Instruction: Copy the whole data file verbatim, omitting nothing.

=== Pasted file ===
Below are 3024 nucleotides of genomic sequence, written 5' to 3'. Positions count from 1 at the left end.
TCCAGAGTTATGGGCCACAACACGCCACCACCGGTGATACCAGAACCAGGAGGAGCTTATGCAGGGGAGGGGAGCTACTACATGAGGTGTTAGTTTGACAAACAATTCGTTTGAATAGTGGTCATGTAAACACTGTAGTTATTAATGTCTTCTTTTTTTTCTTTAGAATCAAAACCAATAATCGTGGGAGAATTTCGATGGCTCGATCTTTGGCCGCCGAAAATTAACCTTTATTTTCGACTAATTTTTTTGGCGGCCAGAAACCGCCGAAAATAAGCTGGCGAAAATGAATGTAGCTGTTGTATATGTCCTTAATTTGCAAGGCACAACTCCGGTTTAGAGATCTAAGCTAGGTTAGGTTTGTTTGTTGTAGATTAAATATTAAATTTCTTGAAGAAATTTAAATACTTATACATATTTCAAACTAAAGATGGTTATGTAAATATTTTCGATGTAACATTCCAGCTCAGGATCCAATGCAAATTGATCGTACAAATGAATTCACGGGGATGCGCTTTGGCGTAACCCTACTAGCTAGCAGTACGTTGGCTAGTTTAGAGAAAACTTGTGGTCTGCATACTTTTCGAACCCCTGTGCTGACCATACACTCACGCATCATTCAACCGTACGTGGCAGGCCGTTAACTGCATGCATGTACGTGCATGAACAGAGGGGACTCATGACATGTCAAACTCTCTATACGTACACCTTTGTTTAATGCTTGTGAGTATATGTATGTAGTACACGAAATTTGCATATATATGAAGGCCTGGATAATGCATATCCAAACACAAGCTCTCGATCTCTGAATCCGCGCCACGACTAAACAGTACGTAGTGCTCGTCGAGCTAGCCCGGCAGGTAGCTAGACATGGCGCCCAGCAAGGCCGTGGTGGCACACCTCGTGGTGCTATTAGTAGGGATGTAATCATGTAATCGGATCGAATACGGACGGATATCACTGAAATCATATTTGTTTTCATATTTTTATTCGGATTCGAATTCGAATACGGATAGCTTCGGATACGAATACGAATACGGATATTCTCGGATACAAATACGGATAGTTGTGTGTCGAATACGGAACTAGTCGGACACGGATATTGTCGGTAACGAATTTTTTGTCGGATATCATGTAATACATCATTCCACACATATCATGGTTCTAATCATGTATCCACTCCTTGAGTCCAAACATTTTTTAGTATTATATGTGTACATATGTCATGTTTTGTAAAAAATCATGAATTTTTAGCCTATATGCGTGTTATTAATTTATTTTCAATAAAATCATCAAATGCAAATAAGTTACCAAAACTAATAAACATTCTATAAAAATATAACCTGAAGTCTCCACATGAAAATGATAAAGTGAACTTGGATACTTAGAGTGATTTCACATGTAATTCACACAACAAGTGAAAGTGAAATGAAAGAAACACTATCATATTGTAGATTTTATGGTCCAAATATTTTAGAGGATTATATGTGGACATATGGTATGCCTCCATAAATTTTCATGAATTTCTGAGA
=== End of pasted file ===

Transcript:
Below are 3024 nucleotides of genomic sequence, written 5' to 3'. Positions count from 1 at the left end.
TCCAGAGTTATGGGCCACAACACGCCACCACCGGTGATACCAGAACCAGGAGGAGCTTATGCAGGGGAGGGGAGCTACTACATGAGGTGTTAGTTTGACAAACAATTCGTTTGAATAGTGGTCATGTAAACACTGTAGTTATTAATGTCTTCTTTTTTTTCTTTAGAATCAAAACCAATAATCGTGGGAGAATTTCGATGGCTCGATCTTTGGCCGCCGAAAATTAACCTTTATTTTCGACTAATTTTTTTGGCGGCCAGAAACCGCCGAAAATAAGCTGGCGAAAATGAATGTAGCTGTTGTATATGTCCTTAATTTGCAAGGCACAACTCCGGTTTAGAGATCTAAGCTAGGTTAGGTTTGTTTGTTGTAGATTAAATATTAAATTTCTTGAAGAAATTTAAATACTTATACATATTTCAAACTAAAGATGGTTATGTAAATATTTTCGATGTAACATTCCAGCTCAGGATCCAATGCAAATTGATCGTACAAATGAATTCACGGGGATGCGCTTTGGCGTAACCCTACTAGCTAGCAGTACGTTGGCTAGTTTAGAGAAAACTTGTGGTCTGCATACTTTTCGAACCCCTGTGCTGACCATACACTCACGCATCATTCAACCGTACGTGGCAGGCCGTTAACTGCATGCATGTACGTGCATGAACAGAGGGGACTCATGACATGTCAAACTCTCTATACGTACACCTTTGTTTAATGCTTGTGAGTATATGTATGTAGTACACGAAATTTGCATATATATGAAGGCCTGGATAATGCATATCCAAACACAAGCTCTCGATCTCTGAATCCGCGCCACGACTAAACAGTACGTAGTGCTCGTCGAGCTAGCCCGGCAGGTAGCTAGACATGGCGCCCAGCAAGGCCGTGGTGGCACACCTCGTGGTGCTATTAGTAGGGATGTAATCATGTAATCGGATCGAATACGGACGGATATCACTGAAATCATATTTGTTTTCATATTTTTATTCGGATTCGAATTCGAATACGGATAGCTTCGGATACGAATACGAATACGGATATTCTCGGATACAAATACGGATAGTTGTGTGTCGAATACGGAACTAGTCGGACACGGATATTGTCGGTAACGAATTTTTTGTCGGATATCATGTAATACATCATTCCACACATATCATGGTTCTAATCATGTATCCACTCCTTGAGTCCAAACATTTTTTAGTATTATATGTGTACATATGTCATGTTTTGTAAAAAATCATGAATTTTTAGCCTATATGCGTGTTATTAATTTATTTTCAATAAAATCATCAAATGCAAATAAGTTACCAAAACTAATAAACATTCTATAAAAATATAACCTGAAGTCTCCACATGAAAATGATAAAGTGAACTTGGATACTTAGAGTGATTTCACATGTAATTCACACAACAAGTGAAAGTGAAATGAAAGAAACACTATCATATTGTAGATTTTATGGTCCAAATATTTTAGAGGATTATATGTGGACATATGGTATGCCTCCATAAATTTTCATGAATTTCTGAGA